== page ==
There are nearly three million landmines still buried on Algeria’s border regions out of a total of 11 million laid by the French colonial army, according to an Algerian official.
Colonel Hocine Hamel, in charge of mine-clearing operations in eastern Algeria, on Tuesday said that since 1963 Algeria has removed over eight million mines during the de-mining of the border between Algeria and Morocco.
“French colonialism had put several types of mines throughout 1 710 km in the wilayas (regions) of Tebessa, Souk Ahras, El Tarf and Guelma in the east and the wilayas of Bechar, and Naama Tlemcen in the west,” Hamel said.
“Mine clearance operations conducted by the army led to the destruction of 8 million mines between 1963 and 1988,” he said. They were laid by the French army during Algeria’s war for independence between 1954 and 1962.
In the first clearance phase between 1963 and 1988, the Algerian army cleared 1 482 km of mined areas along a total length of 2 531 km, destroying in the process more than 7.8 million mines. In November 2010, Algeria reported that since November 2004 and through the end of October 2010, it had destroyed 508 554 mines at an average rate of some 7 200 per month. Algeria subsequently reported that as of June 2011, 43 mined areas remained to be cleared in Algeria: 31 in the east, totalling 6.2 km2 and 12 in the west totalling some 7.36 km2.
The north of the country has been contaminated by an unknown number of homemade mines and explosive items laid by insurgent groups and a reported 15 709 antipersonnel mines laid by the Algerian army around installations, particularly high-tension powerlines, according to the Landmine and Cluster Munition Monitor. In March and August 2011 Algeria reported that all of the mines laid by the army had been cleared. Clearance of the last of the 15 minefields and 15 709 antipersonnel mines laid was completed on 28 April 2011.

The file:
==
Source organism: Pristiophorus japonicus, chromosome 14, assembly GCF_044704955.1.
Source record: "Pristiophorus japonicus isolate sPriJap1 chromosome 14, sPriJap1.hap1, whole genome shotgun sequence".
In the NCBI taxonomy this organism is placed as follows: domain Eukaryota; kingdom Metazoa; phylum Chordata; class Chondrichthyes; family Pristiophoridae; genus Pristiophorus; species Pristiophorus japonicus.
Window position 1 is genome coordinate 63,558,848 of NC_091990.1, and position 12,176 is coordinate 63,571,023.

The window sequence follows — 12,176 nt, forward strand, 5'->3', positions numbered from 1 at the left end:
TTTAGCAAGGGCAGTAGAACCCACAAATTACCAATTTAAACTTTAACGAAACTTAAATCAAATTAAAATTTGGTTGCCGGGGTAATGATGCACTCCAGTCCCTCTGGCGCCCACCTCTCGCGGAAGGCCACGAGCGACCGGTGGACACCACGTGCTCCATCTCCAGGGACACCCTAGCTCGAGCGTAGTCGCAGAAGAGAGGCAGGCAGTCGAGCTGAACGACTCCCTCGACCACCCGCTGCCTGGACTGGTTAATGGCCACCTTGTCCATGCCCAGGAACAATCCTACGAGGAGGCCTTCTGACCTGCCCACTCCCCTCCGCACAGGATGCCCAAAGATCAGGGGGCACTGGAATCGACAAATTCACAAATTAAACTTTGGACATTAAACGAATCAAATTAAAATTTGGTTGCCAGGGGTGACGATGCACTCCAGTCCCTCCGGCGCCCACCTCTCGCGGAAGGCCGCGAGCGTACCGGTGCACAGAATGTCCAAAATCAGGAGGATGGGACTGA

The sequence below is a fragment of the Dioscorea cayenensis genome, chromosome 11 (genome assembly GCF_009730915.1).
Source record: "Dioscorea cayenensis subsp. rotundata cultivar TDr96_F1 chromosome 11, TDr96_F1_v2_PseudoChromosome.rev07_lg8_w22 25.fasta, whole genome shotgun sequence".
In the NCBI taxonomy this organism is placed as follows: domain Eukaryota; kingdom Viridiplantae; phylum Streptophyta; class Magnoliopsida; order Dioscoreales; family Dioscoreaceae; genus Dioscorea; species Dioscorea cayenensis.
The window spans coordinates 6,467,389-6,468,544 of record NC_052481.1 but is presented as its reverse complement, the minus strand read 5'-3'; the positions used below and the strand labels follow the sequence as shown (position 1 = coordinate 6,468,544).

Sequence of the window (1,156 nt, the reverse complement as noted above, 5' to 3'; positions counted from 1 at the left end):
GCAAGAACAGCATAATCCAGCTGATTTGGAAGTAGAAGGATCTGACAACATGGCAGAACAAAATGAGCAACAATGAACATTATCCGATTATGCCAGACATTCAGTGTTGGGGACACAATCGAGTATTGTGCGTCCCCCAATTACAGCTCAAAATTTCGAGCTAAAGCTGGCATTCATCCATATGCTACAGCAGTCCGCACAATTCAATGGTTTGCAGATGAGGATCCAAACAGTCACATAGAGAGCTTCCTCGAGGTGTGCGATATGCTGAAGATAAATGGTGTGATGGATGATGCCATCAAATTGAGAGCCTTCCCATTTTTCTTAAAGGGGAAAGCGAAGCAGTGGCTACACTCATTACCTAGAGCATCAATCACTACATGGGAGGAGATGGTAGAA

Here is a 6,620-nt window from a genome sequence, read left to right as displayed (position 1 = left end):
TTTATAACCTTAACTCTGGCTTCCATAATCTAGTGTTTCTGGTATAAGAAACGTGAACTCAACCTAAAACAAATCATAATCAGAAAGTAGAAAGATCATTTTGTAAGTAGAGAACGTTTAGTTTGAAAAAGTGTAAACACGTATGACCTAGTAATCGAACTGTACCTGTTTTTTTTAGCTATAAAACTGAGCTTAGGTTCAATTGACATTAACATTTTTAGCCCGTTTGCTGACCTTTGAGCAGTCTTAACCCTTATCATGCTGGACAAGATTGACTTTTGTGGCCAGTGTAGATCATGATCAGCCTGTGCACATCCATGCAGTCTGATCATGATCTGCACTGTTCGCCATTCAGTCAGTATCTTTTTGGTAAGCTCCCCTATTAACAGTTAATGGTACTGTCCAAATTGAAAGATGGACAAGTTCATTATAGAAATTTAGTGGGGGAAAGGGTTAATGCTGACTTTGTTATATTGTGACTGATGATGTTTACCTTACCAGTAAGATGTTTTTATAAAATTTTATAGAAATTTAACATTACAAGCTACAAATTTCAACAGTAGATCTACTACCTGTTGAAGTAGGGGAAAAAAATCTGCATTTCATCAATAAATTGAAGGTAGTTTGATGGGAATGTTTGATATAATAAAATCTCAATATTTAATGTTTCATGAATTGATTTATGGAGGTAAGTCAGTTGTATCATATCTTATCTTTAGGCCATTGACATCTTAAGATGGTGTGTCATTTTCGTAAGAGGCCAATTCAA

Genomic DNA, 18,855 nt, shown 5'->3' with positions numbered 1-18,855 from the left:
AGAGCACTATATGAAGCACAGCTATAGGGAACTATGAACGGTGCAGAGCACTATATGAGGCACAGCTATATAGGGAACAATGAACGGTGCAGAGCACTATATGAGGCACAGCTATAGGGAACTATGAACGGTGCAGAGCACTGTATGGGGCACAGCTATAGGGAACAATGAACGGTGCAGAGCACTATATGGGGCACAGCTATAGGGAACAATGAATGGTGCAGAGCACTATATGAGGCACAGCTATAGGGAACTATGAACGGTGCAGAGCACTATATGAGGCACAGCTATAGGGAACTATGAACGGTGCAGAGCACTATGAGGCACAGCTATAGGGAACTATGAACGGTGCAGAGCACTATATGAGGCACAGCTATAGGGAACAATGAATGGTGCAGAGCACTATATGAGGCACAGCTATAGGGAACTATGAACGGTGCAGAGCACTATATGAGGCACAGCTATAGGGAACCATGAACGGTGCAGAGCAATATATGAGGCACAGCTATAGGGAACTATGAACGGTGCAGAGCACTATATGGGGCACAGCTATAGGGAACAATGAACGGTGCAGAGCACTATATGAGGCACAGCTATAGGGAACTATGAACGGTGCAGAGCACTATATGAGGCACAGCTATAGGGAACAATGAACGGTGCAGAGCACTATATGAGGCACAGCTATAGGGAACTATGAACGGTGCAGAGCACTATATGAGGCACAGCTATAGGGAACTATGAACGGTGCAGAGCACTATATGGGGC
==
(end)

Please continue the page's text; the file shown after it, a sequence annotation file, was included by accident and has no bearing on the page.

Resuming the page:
In 2004 the army began a new de-mining operation, which has so far seen the destruction of 772 157 mines along border regions, Hamel said. He added that Algeria has to complete the de-mining effort by 2017. This is in compliance with the Ottawa Convention’s Mine Ban Treaty, to which Algeria became a signatory in 1997. The Ottawa Convention lays out guidelines on the prohibition of the use, stockpiling, production and transfer of anti-personnel mines.
In December last year Algeria requested an extension of five years, until April 1, 2017, to complete the remaining de-mining tasks it had identified.
De-mining in Algeria is entirely conducted by the Algerian corps of Combat Engineers and is complete funded by the state. Since the start of the second phase of de-mining, landmine accidents have grown infrequent, from 126 casualties in 2005 to just one in 2010, the Landmine and Cluster Munition Monitor reports.
In August 2011 Algeria noted that, in addition to human suffering, mines have slowed the development of the contaminated regions, rendering broad swathes of agricultural and grazing land unusable; overburdened the health system; increased poverty as a result of disabilities caused by mine injuries; and destroyed flora and fauna as a result of poaching using mines recovered from the minefields.
In 2007 France gave Algeria details on where its forces had laid millions of mines on its borders during Algeria’s struggle for independence in order to stop the Algerian resistance movement from infiltrating the country from neighbouring Morocco and Tunisia. Millions of these mines were laid on the Challe and Morice Lines on the eastern and western borders of Algeria. The heavily fortified Morice Line (named for the French defence minister, André Morice), consisted of an electrified fence, barbed wire, and mines over a 320 kilometer stretch of the Tunisian border.